Bangladesh’s high inflation eats up savings, squeezing banks

Liquidity fears grow after new deposits declined nearly 30% last fiscal year

DHAKA — Bangladesh’s record-high inflation is forcing citizens to dip into their savings and stop putting money away, raising concerns about bank liquidity flows and hammering sales of national savings certificates.

Recently released data for the fiscal year ended June shows that new bank deposits fell 29.14% to 1.202 trillion taka ($11.87 billion). In contrast, the previous fiscal year’s figure of 1.697 trillion taka had reflected a 46% increase in deposits.

Bankers say the present situation is worse than 2020, when the COVID-19 pandemic damaged lives and livelihoods as it slammed the economy. Total deposits in the banking sector stood at 14.71 trillion taka at the end of June and fell to 14.65 trillion taka in July. August brought a slight increase to 14.68 trillion taka, but there is concern that the amount fell again in September.

“There is no option for poor people now [but] to spend from their previous savings and that is impacting bank deposits,” said Hossain Zillur Rahman, executive chairman of the Power and Participation Research Centre (PPRC) think tank.

The situation is fueling worries about a liquidity crisis and the future of the economy. Bangladesh is being buffeted by similar pressures that have severely hit neighbors Sri Lanka and Pakistan, including depletion of foreign reserves after the war in Ukraine pushed up the cost of importing fuel and commodities.

At the same time, the government’s net sales of savings certificates plunged in August, when subscriptions totaled only 80 million taka versus 36.28 billion taka in August last year. July’s sales this year were also sharply lower when compared with the same month in 2021.

These instruments are managed by the Finance Ministry and are the most attractive savings tools in Bangladesh, offering interest rates up to 11.76% compared with 6% at best on bank deposits.

But recently, saving is simply not an option for many.

The inflation rate hit a record 9.86% in August and remained at 9.10% in September, reflecting the more than 50% increase in fuel oil prices in August. Even in July, the rate had already neared 7.5%.

Food inflation has hit double digits with no signs of a quick return to manageable levels. Data from the Trading Corporation of Bangladesh shows that rice prices were up as much as 12% in the first week of October, while flour was up 60%, edible oil 26%, potatoes 53% and sugar 17%.

“Everything has become pricier in recent months,” said Ismail Mia, who runs a small shop in Dhaka. “I am unable to meet the costs as they’ve gone beyond the tolerable limit.”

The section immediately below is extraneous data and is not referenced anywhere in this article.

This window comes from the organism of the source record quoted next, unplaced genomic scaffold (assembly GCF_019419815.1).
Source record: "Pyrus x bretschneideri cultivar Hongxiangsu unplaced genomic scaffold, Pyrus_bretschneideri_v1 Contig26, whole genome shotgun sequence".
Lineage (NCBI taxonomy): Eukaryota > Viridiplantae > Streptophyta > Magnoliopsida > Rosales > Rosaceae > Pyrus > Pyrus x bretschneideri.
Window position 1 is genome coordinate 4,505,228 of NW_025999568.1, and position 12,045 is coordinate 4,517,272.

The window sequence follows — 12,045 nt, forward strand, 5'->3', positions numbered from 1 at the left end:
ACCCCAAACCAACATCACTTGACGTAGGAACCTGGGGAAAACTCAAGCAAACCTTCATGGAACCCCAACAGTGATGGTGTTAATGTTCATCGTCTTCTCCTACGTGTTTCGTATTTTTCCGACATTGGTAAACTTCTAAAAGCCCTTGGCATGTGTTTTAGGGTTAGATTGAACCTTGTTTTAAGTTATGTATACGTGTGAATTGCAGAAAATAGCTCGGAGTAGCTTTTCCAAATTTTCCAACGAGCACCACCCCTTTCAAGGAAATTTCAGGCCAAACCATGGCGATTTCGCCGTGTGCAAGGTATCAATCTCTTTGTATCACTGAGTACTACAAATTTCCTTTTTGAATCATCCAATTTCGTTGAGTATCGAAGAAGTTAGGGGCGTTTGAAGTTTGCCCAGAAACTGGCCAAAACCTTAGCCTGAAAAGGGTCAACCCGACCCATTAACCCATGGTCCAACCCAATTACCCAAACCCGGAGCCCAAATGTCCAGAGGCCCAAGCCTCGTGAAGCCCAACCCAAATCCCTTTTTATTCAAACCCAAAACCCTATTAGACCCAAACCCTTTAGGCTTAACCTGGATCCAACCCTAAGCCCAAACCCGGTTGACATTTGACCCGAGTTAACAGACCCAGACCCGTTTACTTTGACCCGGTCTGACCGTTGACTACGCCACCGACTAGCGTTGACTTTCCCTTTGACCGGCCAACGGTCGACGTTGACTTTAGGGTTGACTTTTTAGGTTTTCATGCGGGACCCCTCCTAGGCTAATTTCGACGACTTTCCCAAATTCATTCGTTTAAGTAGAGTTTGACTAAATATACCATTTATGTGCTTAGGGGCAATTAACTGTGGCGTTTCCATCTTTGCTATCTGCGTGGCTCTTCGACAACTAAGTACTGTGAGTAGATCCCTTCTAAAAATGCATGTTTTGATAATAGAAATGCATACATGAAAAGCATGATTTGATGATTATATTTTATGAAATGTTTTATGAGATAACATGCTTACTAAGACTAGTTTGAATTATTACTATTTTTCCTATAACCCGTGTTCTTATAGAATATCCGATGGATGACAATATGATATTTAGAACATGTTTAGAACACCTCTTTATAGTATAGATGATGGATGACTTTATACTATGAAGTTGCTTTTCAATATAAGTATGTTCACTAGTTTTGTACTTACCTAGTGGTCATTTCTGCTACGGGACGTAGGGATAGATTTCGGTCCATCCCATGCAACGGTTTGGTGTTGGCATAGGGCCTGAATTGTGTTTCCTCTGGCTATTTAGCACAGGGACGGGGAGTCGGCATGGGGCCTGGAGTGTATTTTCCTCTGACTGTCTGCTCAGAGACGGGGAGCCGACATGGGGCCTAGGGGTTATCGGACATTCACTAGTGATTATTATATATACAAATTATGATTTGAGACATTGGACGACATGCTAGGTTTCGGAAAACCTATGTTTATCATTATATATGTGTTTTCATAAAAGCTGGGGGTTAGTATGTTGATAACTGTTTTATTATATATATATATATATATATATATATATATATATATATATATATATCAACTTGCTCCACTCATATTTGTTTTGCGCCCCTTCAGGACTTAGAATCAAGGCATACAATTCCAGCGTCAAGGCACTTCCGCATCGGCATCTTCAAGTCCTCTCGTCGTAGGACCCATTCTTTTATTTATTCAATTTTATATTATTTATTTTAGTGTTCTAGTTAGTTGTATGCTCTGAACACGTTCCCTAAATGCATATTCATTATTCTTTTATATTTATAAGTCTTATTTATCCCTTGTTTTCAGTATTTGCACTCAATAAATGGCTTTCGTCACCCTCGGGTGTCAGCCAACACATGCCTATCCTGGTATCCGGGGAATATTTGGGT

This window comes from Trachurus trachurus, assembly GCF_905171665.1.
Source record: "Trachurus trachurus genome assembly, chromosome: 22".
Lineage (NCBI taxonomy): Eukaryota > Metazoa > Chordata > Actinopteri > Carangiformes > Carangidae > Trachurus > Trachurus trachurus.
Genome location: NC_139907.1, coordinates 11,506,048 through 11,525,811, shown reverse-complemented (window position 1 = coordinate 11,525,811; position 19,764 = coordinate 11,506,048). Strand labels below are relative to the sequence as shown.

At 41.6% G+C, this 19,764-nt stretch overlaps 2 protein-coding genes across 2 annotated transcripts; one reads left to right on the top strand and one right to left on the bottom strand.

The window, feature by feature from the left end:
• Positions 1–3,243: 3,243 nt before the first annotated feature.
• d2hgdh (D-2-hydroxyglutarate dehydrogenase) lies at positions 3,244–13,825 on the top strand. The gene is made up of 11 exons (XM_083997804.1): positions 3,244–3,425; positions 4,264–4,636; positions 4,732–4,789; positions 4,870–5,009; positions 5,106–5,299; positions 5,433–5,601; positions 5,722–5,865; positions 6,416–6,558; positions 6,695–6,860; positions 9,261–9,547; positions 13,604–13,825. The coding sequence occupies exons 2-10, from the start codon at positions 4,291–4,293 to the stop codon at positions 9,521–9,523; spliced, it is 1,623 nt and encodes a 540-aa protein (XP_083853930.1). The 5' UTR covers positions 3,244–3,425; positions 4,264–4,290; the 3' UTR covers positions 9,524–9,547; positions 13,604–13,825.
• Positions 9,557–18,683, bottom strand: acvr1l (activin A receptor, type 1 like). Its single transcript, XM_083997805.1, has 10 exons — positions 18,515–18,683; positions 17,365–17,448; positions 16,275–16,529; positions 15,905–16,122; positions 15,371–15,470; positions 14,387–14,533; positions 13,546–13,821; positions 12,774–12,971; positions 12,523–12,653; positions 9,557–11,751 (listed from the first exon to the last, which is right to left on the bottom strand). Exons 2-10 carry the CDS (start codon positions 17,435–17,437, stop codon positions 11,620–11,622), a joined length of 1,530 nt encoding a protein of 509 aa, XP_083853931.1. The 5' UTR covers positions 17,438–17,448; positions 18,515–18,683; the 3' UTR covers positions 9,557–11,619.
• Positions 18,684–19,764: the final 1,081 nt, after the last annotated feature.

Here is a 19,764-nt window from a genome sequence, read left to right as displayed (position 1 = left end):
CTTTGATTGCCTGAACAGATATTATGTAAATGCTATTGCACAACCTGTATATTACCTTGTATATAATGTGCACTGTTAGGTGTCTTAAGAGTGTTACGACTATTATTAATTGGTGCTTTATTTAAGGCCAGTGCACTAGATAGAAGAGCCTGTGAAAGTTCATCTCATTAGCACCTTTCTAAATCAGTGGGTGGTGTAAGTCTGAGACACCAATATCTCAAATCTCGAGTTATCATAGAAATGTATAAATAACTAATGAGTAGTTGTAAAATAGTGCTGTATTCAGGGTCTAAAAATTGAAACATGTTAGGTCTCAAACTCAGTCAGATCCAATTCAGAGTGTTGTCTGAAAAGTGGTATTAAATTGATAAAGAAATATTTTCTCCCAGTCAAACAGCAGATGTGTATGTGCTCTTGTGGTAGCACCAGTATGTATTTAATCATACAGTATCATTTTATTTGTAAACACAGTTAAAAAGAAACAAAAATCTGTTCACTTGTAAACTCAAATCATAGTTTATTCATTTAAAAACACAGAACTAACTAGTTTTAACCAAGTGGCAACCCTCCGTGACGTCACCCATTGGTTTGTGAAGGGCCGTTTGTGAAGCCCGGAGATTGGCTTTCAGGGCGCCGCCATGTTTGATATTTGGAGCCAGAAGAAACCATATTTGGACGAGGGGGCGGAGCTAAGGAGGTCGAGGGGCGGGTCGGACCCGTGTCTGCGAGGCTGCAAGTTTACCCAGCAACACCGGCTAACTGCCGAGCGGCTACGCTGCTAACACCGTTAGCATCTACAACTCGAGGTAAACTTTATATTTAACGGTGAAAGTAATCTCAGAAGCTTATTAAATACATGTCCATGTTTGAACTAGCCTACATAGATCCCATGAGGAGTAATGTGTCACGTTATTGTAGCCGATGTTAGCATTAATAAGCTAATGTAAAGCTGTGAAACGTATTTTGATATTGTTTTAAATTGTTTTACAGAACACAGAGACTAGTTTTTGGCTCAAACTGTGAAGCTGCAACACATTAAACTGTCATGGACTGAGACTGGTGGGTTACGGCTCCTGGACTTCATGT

Bangladesh is an import-dependent country, generally bringing in commodities and goods worth $6 billion a month while exports hover below $4 billion, leaving a trade deficit of over $2 billion. In September, exports fell for the first time in 14 months, by 6.25%, as demand for merchandise declined in Western countries while remittance earnings also decreased by 10.84% to a seven-month low.

Exports and remittances are the two main sources of foreign earnings for Bangladesh. So the slump is squeezing the country’s foreign currency reserves, which stood at $36.5 billion as of Oct. 4 versus $48 billion in August 2021.

Economists and bankers say all these factors are intertwined and foresee gloomy months to come.

Selim R.F. Hussain, chairman of the Association of Bankers Bangladesh, cited higher inflation as a reason behind the shrinking bank deposits. Another reason for the liquidity crunch is that the central bank sold around $8 billion to banks and forex dealers over the last fiscal year to stabilize the exchange rate, withdrawing taka from the market.

“There is no doubt that the banking sector is facing overall pressure,” said Hussain, adding, “The banks will experience big problems in attaining expected growth.”

He said that as a consequence, call money rates — interest rates on short-term loans banks extend to other banks/financial institutionsn– will continue to rise. The rate hit 5.79% on Oct. 4, up from 2.22% a year earlier. At the same time, the repo rate hikes by the central bank will also raise the banks’ cost of doing business.

The PPRC’s Rahman, who is also the chairman of the country’s largest microfinancer Brac, listed three factors contributing to the savings depletion. One is inflation, but he also pointed to a sluggish recovery from COVID-19, especially in poorer segments of the economy. The third reason, he said, is a lack of an adequate social safety net.

Former central bank Gov. Salehuddin Ahmed said there is a liquidity crisis in the banking sector as institutions are being hit by loan defaults, causing many to pull back from offering new loans.

“I don’t support the repo rate increase by the central bank as it will make getting funds costly for banks,” he said, arguing that raising the benchmark will not contain inflation.

Instead, Ahmed suggested taking measures to raise production of consumer goods to enhance supply and curb prices.

Source: Nikkei

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